- NAME: Sally Hemings
- BIRTH DATE: c. 1773
- DEATH DATE: 1835
- PLACE OF BIRTH: Shadwell, Albermarle County, Virginia
- PLACE OF DEATH: Charlottesville, Virginia
Best Known For
Sally Hemings was an enslaved African-American woman who’s believed to have had several children with one-time U.S. president Thomas Jefferson.
A look at the private life of Thomas Jefferson, and the reputed sexual relationship he had with one of his own slaves, Sally Hemings.
Thomas Jefferson had a 37 year relationship and fathered several children with one of his slaves, Sally Hemings.
Sojourner Truth was born into slavery and escaped to freedom. Her prominence quickly rose when she advocated for the abolition of slavery and women's rights. She is best known for her speech "Ain't I a Woman?"
Thomas Jefferson wrote the "Head and Heart" letter to Mariah Causeway.
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Little concrete information is known about Sally Hemings’ life at Monticello. She was a seamstress, and was responsible for Jefferson's room and wardrobe. The only known descriptions of Hemings come from another slave at Monticello, Isaac Jefferson, who stated that she was "mighty near white ... very handsome, long straight hair down her back," and Jefferson biographer Henry S. Randall,
who once recalled Jefferson's grandson Thomas Jefferson Randolph's description of Hemings: "[She was] light colored and decidedly good looking."
The rumored relationship between Jefferson and his beautiful young servant began to circulate during the 1790s in both Virginia and Washington, D.C. The talk only intensified in 1802, when the journalist James Callender (once a Jefferson ally) published the accusation, which had been circling as gossip in Virginia for several years. Callender was the first to mention Sally Hemings by name, as well as the first child, "Tom," allegedly born to Hemings and Jefferson. The fact that Hemings's light-skinned children bore a strong resemblance to Jefferson only increased the speculation.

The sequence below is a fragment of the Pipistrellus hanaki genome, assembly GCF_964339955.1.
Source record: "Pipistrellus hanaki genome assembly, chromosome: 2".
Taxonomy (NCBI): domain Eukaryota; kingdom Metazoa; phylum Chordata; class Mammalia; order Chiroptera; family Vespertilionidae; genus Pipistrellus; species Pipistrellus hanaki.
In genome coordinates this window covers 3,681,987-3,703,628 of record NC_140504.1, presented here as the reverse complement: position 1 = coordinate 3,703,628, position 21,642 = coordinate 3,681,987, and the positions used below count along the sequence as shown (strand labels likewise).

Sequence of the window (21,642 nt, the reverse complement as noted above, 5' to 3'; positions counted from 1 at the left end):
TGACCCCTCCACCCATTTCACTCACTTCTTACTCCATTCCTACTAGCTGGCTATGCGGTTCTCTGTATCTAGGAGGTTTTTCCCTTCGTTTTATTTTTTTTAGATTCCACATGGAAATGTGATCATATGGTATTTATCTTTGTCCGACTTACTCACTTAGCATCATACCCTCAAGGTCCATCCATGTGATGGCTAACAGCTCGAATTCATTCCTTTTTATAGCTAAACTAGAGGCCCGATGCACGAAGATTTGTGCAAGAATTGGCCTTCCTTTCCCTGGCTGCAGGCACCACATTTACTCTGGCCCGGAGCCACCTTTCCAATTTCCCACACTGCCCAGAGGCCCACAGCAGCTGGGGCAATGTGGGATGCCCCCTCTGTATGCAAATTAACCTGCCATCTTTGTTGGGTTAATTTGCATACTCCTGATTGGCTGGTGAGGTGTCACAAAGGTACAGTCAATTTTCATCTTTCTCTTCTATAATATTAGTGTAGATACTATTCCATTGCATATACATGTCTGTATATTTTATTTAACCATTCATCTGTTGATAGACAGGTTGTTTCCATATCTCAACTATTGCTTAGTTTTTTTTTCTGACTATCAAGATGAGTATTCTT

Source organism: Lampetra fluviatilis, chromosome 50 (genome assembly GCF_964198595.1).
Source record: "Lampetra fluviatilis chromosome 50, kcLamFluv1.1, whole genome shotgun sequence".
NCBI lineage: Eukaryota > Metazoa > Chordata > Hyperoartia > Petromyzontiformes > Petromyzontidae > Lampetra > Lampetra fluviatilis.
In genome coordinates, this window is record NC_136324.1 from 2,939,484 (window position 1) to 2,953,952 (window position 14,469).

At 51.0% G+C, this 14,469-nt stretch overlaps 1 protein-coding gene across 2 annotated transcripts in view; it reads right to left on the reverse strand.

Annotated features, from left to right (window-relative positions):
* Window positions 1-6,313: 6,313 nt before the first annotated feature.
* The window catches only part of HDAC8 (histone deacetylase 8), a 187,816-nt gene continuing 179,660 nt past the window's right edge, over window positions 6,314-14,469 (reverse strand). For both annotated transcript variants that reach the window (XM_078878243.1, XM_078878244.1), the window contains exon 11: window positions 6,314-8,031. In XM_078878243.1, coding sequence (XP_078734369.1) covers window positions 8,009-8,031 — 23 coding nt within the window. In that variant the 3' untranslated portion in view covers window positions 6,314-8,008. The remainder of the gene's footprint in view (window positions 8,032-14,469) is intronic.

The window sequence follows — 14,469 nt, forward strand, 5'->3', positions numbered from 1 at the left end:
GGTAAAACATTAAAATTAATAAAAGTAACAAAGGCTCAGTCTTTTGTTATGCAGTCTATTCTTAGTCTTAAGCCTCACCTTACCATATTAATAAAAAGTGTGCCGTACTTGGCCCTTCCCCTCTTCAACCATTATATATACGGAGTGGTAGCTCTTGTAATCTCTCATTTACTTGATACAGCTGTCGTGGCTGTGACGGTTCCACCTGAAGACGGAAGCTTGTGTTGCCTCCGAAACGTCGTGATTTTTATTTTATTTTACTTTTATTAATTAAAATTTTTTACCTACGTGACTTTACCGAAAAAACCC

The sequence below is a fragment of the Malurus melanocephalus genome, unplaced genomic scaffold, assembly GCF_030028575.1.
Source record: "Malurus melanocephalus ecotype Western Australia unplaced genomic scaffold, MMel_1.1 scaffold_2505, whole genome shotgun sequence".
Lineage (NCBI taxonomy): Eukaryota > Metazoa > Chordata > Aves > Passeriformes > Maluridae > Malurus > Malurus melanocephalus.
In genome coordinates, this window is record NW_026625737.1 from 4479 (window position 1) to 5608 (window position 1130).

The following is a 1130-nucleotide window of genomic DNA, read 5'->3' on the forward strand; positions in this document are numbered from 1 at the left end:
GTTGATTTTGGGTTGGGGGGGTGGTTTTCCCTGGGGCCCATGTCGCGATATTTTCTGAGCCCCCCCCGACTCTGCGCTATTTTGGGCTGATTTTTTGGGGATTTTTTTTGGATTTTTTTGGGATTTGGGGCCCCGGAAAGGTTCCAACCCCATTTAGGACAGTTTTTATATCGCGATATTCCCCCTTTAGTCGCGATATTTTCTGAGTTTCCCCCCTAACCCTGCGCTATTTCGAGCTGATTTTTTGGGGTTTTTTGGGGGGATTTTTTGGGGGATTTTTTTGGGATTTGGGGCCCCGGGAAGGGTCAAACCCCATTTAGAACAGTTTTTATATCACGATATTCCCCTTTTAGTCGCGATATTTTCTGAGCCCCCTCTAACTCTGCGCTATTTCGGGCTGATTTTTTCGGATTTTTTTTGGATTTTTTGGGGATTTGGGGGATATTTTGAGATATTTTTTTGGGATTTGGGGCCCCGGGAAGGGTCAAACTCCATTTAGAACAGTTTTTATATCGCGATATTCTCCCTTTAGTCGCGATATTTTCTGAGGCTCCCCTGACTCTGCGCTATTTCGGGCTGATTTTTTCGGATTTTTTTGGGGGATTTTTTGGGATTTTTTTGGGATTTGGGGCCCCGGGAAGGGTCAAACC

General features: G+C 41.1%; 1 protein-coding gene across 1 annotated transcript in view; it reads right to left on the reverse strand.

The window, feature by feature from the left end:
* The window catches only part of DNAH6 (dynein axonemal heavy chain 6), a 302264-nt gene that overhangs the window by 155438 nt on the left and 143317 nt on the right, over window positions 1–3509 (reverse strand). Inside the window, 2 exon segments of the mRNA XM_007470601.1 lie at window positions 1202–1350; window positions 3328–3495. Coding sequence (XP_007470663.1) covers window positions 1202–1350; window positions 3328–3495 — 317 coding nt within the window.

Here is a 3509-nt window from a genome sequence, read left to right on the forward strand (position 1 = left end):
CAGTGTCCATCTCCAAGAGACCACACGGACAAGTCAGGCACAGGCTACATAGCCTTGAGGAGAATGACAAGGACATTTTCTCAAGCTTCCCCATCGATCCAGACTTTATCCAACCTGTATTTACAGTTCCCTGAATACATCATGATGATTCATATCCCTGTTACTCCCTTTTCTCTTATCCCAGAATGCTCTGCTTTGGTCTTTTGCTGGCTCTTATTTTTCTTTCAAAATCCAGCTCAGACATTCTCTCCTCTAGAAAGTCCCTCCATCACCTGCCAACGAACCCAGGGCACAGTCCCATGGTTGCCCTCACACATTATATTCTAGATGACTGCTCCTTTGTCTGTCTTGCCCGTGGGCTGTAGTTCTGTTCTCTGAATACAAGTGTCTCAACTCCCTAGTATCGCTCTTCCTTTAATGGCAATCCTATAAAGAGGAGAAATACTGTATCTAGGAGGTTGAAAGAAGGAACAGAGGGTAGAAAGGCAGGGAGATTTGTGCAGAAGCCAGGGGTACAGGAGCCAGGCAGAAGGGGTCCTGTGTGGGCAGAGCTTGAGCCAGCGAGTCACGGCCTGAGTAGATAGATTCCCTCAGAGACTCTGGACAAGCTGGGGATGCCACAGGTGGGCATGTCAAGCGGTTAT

Of the seven children born to Sally Hemings over the next two decades, only four (five, according to Woodson's descendants) lived to adulthood. Her second child, Harriet, died after only two years. Beverly (a son), born in 1798, left Monticello in 1822 and moved to Washington, D.C., where he lived as a white man. A second, unnamed daughter died in infancy. Harriet, born in 1801 and named for the first lost daughter, moved away near the same time as Beverly and also entered white society. Hemings's youngest children, Madison and Eston (born in 1805 and 1808 respectively) were freed by order of Jefferson’s will in 1826. While Madison Hemings lived as a black man (first in Virginia and later in Ohio) all his life, his brother Eston changed his name to Jefferson and began living as a white man in Wisconsin at the age of 44.
Jefferson, in fact, freed all of Hemings's children; ironically, however, he never freed Hemings herself. After Jefferson's death, she remained at Monticello for two years, after which Martha Jefferson (acting on her father's wishes) gave her "her time," a form of unofficial freedom that allowed her to remain in Virginia (freed slaves were required by Virginia law to leave the state after a year). Before his death, Jefferson had also arranged for Madison and Eston Hemings to be allowed to stay in Virginia. After leaving Monticello, Sally Hemings moved with her two youngest sons to nearby Charlottesville, Virginia, where she died in 1835.
A haze of controversy surrounded the possible Jefferson-Hemings liaison long after the two principal figures had passed away. In the latter half of the 19th century, contradictory evidence surfaced: In a memoir published in an Ohio newspaper in 1873, Madison Hemings claimed to be Jefferson's child. Just a year later, an account was published claiming that Jefferson's nephew, Peter Carr, had confessed to Jefferson's daughter Martha that he had been the father of all or most of Sally's children.
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